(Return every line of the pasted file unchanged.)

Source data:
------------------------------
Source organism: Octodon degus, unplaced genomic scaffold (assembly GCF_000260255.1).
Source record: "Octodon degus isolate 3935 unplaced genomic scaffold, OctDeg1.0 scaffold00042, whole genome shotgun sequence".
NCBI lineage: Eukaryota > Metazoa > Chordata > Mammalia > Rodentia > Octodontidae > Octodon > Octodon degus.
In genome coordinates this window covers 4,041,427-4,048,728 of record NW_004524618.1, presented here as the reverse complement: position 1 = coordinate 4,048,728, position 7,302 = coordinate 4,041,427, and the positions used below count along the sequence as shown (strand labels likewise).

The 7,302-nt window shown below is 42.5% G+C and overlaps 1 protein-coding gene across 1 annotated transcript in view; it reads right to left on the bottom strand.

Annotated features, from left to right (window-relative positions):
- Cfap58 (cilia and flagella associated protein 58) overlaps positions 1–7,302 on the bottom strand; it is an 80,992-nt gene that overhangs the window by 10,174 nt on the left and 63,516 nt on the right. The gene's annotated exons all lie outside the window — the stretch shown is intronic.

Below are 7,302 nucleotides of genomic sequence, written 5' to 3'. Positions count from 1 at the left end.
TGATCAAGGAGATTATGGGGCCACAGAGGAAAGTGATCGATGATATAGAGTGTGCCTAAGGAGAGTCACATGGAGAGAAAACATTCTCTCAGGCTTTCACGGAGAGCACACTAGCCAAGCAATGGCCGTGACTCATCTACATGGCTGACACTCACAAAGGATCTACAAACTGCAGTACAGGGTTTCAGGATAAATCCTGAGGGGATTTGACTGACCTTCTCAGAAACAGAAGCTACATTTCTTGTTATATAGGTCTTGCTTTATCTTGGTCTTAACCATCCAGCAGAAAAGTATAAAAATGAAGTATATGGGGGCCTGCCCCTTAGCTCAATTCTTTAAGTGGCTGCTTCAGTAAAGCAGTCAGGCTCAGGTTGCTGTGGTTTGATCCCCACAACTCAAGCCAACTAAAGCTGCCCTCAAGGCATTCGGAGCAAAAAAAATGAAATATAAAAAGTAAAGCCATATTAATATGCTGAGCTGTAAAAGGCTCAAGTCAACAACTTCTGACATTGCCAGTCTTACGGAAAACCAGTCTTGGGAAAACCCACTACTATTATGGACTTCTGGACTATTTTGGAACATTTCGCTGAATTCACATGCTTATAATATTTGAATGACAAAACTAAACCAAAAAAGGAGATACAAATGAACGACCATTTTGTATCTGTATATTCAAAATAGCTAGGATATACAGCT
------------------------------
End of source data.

Source organism: Octodon degus, unplaced genomic scaffold (assembly GCF_000260255.1).
Source record: "Octodon degus isolate 3935 unplaced genomic scaffold, OctDeg1.0 scaffold00042, whole genome shotgun sequence".
NCBI lineage: Eukaryota > Metazoa > Chordata > Mammalia > Rodentia > Octodontidae > Octodon > Octodon degus.
In genome coordinates this window covers 4,041,427-4,048,728 of record NW_004524618.1, presented here as the reverse complement: position 1 = coordinate 4,048,728, position 7,302 = coordinate 4,041,427, and the positions used below count along the sequence as shown (strand labels likewise).

The 7,302-nt window shown below is 42.5% G+C and overlaps 1 protein-coding gene across 1 annotated transcript in view; it reads right to left on the bottom strand.

Annotated features, from left to right (window-relative positions):
- Cfap58 (cilia and flagella associated protein 58) overlaps positions 1–7,302 on the bottom strand; it is an 80,992-nt gene that overhangs the window by 10,174 nt on the left and 63,516 nt on the right. The gene's annotated exons all lie outside the window — the stretch shown is intronic.

Below are 7,302 nucleotides of genomic sequence, written 5' to 3'. Positions count from 1 at the left end.
TGATCAAGGAGATTATGGGGCCACAGAGGAAAGTGATCGATGATATAGAGTGTGCCTAAGGAGAGTCACATGGAGAGAAAACATTCTCTCAGGCTTTCACGGAGAGCACACTAGCCAAGCAATGGCCGTGACTCATCTACATGGCTGACACTCACAAAGGATCTACAAACTGCAGTACAGGGTTTCAGGATAAATCCTGAGGGGATTTGACTGACCTTCTCAGAAACAGAAGCTACATTTCTTGTTATATAGGTCTTGCTTTATCTTGGTCTTAACCATCCAGCAGAAAAGTATAAAAATGAAGTATATGGGGGCCTGCCCCTTAGCTCAATTCTTTAAGTGGCTGCTTCAGTAAAGCAGTCAGGCTCAGGTTGCTGTGGTTTGATCCCCACAACTCAAGCCAACTAAAGCTGCCCTCAAGGCATTCGGAGCAAAAAAAATGAAATATAAAAAGTAAAGCCATATTAATATGCTGAGCTGTAAAAGGCTCAAGTCAACAACTTCTGACATTGCCAGTCTTACGGAAAACCAGTCTTGGGAAAACCCACTACTATTATGGACTTCTGGACTATTTTGGAACATTTCGCTGAATTCACATGCTTATAATATTTGAATGACAAAACTAAACCAAAAAAGGAGATACAAATGAACGACCATTTTGTATCTGTATATTCAAAATAGCTAGGATATACAGCT